Parties prepare for February 14 election amid date confusion
Despite court rulings and appeals over date change, parliamentary groups are preparing strategies for earlier vote
Catalan political parties are already preparing for a February 14 election and drawing up campaign plans, despite the consensus among parliamentary groups being in favour of holding the vote on May 30.
The date of the upcoming election has been subject to much confusion, as initially the February date was set before being postponed by a government decree as a result of the ongoing health crisis. However, the Catalan high court then scrapped this delay on the grounds of legal technicalities over how the decree was written, and argued that public consensus is in favour of holding a vote that has been spoken about in the chamber for over a year already.
The magistrates will consider arguments and challenges and will make a final decision on the election date before February 8, potentially with the campaign already having started.
But in the meantime, parties are taking for granted that the earlier date will be kept, and as such are preparing their political strategies for the coming three weeks. The campaign will begin at 00:00 on January 29th.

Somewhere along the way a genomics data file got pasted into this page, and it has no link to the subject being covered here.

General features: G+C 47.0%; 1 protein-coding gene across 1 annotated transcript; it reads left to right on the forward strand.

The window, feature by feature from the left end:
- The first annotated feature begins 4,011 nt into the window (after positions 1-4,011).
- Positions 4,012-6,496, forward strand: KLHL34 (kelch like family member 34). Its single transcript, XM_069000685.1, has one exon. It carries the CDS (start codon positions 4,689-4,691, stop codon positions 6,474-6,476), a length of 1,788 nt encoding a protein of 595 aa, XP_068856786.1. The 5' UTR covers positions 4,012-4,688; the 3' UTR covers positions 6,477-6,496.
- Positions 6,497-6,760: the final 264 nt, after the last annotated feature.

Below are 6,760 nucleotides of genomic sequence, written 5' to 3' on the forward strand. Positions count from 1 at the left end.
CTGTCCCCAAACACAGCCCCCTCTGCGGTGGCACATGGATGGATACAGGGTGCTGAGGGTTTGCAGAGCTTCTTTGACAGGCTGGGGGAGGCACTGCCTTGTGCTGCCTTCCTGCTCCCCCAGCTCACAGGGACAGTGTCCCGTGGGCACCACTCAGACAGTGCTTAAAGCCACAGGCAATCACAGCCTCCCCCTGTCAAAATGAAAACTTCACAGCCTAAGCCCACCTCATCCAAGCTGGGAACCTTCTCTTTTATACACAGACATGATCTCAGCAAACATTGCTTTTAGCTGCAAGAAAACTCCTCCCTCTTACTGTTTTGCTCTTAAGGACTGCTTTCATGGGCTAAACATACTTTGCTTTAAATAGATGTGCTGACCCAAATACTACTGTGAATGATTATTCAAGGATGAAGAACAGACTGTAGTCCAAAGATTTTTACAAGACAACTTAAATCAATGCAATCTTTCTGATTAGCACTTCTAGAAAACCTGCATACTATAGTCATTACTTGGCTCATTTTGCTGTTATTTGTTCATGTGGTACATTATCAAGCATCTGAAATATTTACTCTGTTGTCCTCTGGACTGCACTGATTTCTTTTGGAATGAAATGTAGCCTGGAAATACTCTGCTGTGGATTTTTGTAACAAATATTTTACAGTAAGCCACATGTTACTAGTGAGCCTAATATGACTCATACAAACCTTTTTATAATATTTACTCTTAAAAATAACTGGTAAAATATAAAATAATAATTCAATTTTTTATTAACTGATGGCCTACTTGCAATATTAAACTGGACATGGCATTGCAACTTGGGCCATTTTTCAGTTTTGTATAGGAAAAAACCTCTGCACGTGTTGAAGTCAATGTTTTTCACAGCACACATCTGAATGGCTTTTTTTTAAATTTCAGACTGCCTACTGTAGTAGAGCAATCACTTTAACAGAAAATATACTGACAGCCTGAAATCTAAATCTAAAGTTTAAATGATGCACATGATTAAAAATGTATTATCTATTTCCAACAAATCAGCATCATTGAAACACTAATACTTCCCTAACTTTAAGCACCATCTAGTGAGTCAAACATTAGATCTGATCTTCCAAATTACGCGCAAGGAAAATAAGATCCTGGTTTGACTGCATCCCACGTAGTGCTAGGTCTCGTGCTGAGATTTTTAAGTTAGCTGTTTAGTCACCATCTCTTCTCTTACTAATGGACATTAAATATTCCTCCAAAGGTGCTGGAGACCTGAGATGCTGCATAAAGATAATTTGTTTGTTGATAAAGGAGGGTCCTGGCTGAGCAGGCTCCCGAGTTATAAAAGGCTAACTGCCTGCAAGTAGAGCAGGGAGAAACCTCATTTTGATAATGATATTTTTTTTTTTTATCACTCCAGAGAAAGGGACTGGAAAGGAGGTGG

The independence bloc are hoping to keep a hold of their majority in the parliament, something under threat given that the Socialists have been surging in polls ever since Spain’s health minister, Salvador Illa, announced he would run as the frontrunner for what is expected to be the biggest unionist party in Catalonia after the vote.
The two coalition parties currently in government, Junts per Catalunya and Esquerra Republicana, have denounced a "state operation" orchestrated by the Spanish government and the Catalan high court to force the February date. However, neither JxCat nor ERC are considering a new decree or a government appeal. In fact, both parties have emphasised they are "prepared" for the earlier date set.
The latest poll suggested that one of ERC (31-33) or the Socialists (30-35) will be declared the winner, while showing the pro-independence majority in the parliament to be at risk.